Solar energy reaches milestone in California

Solar energy reaches milestone in California

July 13, 2012 0 By Tami Hood

California Solar Energy

State’s support for solar energy seems to be paying off

California has long been a hotbed for alternative energy news. Solar energy, in particular, has been a favorite for the state, which receives a large amount of solar radiation each year. The state serves as home to numerous solar energy projects of varying types and success and has become one of the most attractive places for such projects to take root. The California Public Utilities Commission (CPUC) has announced that the state has reached a significant milestone in its generation of solar energy, detailing this milestone in the 2012 California Solar Initiative Annual Program Assessment.

Report shows more than 1.255 GW of solar energy generated in the state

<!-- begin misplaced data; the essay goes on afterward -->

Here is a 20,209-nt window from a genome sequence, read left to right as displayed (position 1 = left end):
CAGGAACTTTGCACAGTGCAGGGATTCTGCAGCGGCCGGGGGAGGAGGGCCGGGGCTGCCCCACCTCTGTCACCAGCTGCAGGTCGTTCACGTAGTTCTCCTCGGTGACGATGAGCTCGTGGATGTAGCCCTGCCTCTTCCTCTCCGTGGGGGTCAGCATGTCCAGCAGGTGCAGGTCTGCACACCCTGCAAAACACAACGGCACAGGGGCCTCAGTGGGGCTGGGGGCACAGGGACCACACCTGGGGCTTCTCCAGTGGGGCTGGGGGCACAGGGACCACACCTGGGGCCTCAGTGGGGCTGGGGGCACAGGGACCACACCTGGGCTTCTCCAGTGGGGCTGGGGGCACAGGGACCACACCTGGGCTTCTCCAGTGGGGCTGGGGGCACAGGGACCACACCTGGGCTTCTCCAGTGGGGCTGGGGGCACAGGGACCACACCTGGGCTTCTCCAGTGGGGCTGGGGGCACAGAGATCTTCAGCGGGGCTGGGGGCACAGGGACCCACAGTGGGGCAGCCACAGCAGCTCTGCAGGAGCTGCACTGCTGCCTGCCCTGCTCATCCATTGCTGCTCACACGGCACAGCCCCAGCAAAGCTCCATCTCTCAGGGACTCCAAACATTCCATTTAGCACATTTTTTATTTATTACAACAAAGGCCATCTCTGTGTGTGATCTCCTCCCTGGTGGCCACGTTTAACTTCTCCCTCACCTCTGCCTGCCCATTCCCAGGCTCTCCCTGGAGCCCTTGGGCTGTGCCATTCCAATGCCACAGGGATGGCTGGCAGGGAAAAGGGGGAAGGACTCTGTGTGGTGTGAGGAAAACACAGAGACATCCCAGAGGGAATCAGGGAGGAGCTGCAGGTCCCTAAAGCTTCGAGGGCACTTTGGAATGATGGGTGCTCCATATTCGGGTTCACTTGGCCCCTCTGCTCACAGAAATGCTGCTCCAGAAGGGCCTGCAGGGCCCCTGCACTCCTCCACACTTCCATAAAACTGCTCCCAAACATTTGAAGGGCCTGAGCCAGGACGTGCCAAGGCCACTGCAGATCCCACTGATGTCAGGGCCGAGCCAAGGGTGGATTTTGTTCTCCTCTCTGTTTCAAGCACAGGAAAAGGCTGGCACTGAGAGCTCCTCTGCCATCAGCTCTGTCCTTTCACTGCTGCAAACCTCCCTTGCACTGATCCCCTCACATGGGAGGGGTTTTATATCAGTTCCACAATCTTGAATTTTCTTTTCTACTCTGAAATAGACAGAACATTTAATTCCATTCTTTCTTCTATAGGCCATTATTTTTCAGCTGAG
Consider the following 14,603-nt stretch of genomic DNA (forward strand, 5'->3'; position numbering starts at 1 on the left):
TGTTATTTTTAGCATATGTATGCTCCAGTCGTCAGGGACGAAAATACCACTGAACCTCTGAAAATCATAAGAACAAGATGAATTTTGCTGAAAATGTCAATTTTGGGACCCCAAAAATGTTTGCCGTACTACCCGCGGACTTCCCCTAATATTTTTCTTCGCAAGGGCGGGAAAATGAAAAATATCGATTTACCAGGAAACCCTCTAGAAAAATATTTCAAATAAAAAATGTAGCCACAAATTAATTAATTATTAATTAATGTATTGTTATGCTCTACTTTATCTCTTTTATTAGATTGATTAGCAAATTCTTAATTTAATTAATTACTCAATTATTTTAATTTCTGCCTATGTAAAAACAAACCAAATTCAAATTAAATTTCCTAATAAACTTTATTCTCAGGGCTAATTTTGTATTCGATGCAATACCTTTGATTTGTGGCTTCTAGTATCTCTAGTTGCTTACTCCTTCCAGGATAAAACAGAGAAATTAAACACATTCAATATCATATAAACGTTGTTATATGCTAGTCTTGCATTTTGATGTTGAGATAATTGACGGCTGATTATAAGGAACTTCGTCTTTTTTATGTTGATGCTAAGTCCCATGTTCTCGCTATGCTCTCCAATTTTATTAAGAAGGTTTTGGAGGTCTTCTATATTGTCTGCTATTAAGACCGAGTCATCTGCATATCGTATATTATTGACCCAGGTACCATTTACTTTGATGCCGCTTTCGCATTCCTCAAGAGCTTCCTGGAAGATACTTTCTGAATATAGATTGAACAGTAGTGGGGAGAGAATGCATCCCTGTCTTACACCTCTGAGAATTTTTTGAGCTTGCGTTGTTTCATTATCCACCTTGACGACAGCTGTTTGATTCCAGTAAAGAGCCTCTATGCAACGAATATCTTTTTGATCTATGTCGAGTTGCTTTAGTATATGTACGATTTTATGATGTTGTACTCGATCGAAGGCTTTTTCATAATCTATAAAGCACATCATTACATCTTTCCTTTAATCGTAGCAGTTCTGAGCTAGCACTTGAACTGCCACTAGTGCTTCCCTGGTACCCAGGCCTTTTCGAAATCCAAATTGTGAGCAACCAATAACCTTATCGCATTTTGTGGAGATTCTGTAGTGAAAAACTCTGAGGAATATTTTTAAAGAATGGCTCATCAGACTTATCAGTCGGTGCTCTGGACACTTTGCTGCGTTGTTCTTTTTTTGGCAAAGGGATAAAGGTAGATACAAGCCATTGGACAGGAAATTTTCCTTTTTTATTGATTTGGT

The report shows that more than 1.255 gigawatts of solar electricity is generated from 122,000 rooftop solar panels spread throughout the state. The majority of these solar panels can be found on low and middle-income housing. The popularity of solar energy amongst this particular demographic is driven by the state’s ambitious solar energy feed-in tariffs as well as the initiatives launched by companies promoting the adoption of alternative energy.

Solar energy program may be able to meet its goals ahead of schedule

According to the CPUC, California’s successes in solar energy are unmatched throughout the entirety of the U.S. The agency notes that more than 97 megawatts of solar energy systems was installed in the first quarter of 2012. This suggests that the California Solar Initiative is poised to facilitate the installation of more than 1,000 megawatts of solar energy systems by the end of the year. The program currently has an overarching goal of installing 1,940 megawatts of solar capacity in the state by the end of 2016.

Price of residential solar energy systems continues to drop

The report indicates that the cost of residential solar energy systems has dropped by 28% since 2007. This is partly due to state government policies and the saturation being seen in the solar panel market. The state is expected to continue its support of solar energy for the foreseeable future.


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